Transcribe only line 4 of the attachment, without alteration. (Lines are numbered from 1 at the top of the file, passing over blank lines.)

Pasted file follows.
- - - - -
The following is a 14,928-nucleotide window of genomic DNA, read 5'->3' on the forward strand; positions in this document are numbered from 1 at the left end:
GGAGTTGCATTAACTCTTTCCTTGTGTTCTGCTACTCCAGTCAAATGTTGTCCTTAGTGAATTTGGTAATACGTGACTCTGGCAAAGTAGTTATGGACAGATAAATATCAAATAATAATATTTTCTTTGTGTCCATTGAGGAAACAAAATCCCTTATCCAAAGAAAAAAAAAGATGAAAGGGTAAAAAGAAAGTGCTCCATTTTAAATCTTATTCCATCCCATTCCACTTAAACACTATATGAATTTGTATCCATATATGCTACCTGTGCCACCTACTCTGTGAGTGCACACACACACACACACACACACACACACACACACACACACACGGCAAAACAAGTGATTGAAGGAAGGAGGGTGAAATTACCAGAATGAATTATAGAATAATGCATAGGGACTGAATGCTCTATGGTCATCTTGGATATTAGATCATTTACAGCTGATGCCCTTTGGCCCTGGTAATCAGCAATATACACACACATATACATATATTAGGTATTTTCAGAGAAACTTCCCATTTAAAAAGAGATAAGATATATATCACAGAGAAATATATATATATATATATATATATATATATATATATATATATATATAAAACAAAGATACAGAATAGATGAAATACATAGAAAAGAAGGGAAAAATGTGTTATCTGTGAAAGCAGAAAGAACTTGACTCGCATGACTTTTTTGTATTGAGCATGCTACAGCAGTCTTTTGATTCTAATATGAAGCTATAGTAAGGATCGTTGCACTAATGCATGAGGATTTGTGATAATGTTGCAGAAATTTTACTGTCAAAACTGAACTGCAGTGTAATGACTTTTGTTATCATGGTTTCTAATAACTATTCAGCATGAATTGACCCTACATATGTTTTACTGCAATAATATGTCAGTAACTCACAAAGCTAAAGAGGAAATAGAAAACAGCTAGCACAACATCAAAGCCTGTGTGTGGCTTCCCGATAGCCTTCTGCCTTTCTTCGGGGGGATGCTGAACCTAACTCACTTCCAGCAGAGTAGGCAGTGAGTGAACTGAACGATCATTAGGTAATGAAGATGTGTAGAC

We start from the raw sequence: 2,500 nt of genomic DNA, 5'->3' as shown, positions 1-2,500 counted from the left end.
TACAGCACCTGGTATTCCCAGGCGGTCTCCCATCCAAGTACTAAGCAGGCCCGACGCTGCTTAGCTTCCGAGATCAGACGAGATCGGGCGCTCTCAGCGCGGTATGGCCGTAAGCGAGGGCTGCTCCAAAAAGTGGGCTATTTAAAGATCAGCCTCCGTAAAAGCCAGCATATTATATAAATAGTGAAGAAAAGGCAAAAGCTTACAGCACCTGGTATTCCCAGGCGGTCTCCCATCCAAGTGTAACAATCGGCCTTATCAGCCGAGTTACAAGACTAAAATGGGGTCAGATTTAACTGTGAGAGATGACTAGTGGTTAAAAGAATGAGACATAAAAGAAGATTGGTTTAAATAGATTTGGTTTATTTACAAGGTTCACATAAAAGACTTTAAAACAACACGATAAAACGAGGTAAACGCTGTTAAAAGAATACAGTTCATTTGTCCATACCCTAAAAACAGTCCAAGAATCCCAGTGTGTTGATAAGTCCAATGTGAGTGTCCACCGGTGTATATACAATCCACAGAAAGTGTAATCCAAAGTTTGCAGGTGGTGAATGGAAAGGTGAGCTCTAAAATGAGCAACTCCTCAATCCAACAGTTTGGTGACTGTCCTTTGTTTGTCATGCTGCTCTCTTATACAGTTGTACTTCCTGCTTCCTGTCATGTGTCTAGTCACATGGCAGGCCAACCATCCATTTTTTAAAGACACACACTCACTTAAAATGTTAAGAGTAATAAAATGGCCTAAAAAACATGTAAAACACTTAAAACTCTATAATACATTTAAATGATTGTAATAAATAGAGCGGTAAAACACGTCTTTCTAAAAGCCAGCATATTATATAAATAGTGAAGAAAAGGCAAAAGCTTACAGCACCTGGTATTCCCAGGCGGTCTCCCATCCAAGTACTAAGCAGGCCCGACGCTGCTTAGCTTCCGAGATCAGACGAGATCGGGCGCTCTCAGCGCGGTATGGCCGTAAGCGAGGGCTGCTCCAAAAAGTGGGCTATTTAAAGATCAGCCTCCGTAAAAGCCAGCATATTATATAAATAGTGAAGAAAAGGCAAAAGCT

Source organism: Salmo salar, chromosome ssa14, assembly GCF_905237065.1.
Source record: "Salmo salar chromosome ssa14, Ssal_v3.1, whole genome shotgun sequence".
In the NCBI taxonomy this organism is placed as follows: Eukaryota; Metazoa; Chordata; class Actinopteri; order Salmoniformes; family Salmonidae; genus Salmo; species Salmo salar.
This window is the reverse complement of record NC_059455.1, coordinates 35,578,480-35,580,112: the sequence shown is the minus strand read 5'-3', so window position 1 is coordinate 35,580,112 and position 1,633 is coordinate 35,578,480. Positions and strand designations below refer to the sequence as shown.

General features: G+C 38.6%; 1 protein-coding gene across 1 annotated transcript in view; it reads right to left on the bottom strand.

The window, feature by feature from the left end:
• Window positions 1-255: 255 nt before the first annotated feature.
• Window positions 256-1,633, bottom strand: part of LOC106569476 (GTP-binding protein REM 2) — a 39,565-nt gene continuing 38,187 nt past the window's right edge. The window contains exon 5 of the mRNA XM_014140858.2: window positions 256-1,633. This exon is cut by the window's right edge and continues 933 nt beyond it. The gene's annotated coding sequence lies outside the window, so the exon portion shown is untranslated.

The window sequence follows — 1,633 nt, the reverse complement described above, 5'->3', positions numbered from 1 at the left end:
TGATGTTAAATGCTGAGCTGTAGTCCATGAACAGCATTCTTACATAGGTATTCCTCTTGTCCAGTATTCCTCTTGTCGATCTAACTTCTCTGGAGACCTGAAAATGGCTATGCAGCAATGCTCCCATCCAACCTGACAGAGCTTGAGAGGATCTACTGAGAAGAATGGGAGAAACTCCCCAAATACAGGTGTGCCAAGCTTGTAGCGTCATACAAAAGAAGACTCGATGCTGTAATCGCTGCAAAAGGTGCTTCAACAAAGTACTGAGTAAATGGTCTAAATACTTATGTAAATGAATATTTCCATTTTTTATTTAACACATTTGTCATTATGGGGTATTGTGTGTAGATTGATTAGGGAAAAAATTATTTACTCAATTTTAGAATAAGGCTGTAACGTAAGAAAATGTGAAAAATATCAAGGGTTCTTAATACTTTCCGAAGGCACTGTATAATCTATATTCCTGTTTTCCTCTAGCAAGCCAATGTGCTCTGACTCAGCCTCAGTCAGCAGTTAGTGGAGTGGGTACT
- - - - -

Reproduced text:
TACAGCACCTGGTATTCCCAGGCGGTCTCCCATCCAAGTACTAAGCAGGCCCGACGCTGCTTAGCTTCCGAGATCAGACGAGATCGGGCGCTCTCAGCGCGGTATGGCCGTAAGCGAGGGCTGCTCCAAAAAGTGGGCTATTTAAAGATCAGCCTCCGTAAAAGCCAGCATATTATATAAATAGTGAAGAAAAGGCAAAAGCTTACAGCACCTGGTATTCCCAGGCGGTCTCCCATCCAAGTGTAACAATCGGCCTTATCAGCCGAGTTACAAGACTAAAATGGGGTCAGATTTAACTGTGAGAGATGACTAGTGGTTAAAAGAATGAGACATAAAAGAAGATTGGTTTAAATAGATTTGGTTTATTTACAAGGTTCACATAAAAGACTTTAAAACAACACGATAAAACGAGGTAAACGCTGTTAAAAGAATACAGTTCATTTGTCCATACCCTAAAAACAGTCCAAGAATCCCAGTGTGTTGATAAGTCCAATGTGAGTGTCCACCGGTGTATATACAATCCACAGAAAGTGTAATCCAAAGTTTGCAGGTGGTGAATGGAAAGGTGAGCTCTAAAATGAGCAACTCCTCAATCCAACAGTTTGGTGACTGTCCTTTGTTTGTCATGCTGCTCTCTTATACAGTTGTACTTCCTGCTTCCTGTCATGTGTCTAGTCACATGGCAGGCCAACCATCCATTTTTTAAAGACACACACTCACTTAAAATGTTAAGAGTAATAAAATGGCCTAAAAAACATGTAAAACACTTAAAACTCTATAATACATTTAAATGATTGTAATAAATAGAGCGGTAAAACACGTCTTTCTAAAAGCCAGCATATTATATAAATAGTGAAGAAAAGGCAAAAGCTTACAGCACCTGGTATTCCCAGGCGGTCTCCCATCCAAGTACTAAGCAGGCCCGACGCTGCTTAGCTTCCGAGATCAGACGAGATCGGGCGCTCTCAGCGCGGTATGGCCGTAAGCGAGGGCTGCTCCAAAAAGTGGGCTATTTAAAGATCAGCCTCCGTAAAAGCCAGCATATTATATAAATAGTGAAGAAAAGGCAAAAGCT